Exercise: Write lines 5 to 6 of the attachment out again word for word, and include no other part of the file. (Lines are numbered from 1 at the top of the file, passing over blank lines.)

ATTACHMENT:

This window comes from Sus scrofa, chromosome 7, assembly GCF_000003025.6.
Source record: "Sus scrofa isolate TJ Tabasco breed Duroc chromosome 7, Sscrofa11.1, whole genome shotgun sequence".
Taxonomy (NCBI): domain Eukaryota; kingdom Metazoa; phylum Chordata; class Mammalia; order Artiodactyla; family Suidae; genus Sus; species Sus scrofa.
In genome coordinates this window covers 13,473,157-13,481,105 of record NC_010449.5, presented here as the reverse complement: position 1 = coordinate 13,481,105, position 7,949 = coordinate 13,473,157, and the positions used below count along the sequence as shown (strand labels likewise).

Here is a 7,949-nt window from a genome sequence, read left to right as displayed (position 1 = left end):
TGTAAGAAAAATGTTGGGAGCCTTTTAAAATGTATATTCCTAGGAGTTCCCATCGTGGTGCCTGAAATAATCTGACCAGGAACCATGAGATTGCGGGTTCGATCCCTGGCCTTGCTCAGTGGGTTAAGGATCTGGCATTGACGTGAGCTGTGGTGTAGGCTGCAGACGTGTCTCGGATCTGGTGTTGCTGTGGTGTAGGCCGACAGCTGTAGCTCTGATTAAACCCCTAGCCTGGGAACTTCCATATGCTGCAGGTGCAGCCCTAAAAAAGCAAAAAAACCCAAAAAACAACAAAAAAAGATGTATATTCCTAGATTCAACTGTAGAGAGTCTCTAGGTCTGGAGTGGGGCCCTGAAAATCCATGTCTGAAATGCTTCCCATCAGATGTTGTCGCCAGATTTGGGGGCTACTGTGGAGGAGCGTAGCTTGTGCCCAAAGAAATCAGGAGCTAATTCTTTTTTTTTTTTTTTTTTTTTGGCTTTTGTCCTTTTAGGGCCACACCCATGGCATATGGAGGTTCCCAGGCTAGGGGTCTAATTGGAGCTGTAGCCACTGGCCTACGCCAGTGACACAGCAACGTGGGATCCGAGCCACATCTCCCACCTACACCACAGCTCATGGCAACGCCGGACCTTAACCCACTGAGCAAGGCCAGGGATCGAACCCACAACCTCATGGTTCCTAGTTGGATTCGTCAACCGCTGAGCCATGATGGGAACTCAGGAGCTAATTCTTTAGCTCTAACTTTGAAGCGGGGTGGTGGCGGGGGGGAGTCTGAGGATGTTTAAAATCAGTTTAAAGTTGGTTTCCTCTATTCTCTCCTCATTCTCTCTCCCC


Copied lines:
Here is a 7,949-nt window from a genome sequence, read left to right as displayed (position 1 = left end):
TGTAAGAAAAATGTTGGGAGCCTTTTAAAATGTATATTCCTAGGAGTTCCCATCGTGGTGCCTGAAATAATCTGACCAGGAACCATGAGATTGCGGGTTCGATCCCTGGCCTTGCTCAGTGGGTTAAGGATCTGGCATTGACGTGAGCTGTGGTGTAGGCTGCAGACGTGTCTCGGATCTGGTGTTGCTGTGGTGTAGGCCGACAGCTGTAGCTCTGATTAAACCCCTAGCCTGGGAACTTCCATATGCTGCAGGTGCAGCCCTAAAAAAGCAAAAAAACCCAAAAAACAACAAAAAAAGATGTATATTCCTAGATTCAACTGTAGAGAGTCTCTAGGTCTGGAGTGGGGCCCTGAAAATCCATGTCTGAAATGCTTCCCATCAGATGTTGTCGCCAGATTTGGGGGCTACTGTGGAGGAGCGTAGCTTGTGCCCAAAGAAATCAGGAGCTAATTCTTTTTTTTTTTTTTTTTTTTTGGCTTTTGTCCTTTTAGGGCCACACCCATGGCATATGGAGGTTCCCAGGCTAGGGGTCTAATTGGAGCTGTAGCCACTGGCCTACGCCAGTGACACAGCAACGTGGGATCCGAGCCACATCTCCCACCTACACCACAGCTCATGGCAACGCCGGACCTTAACCCACTGAGCAAGGCCAGGGATCGAACCCACAACCTCATGGTTCCTAGTTGGATTCGTCAACCGCTGAGCCATGATGGGAACTCAGGAGCTAATTCTTTAGCTCTAACTTTGAAGCGGGGTGGTGGCGGGGGGGAGTCTGAGGATGTTTAAAATCAGTTTAAAGTTGGTTTCCTCTATTCTCTCCTCATTCTCTCTCCCC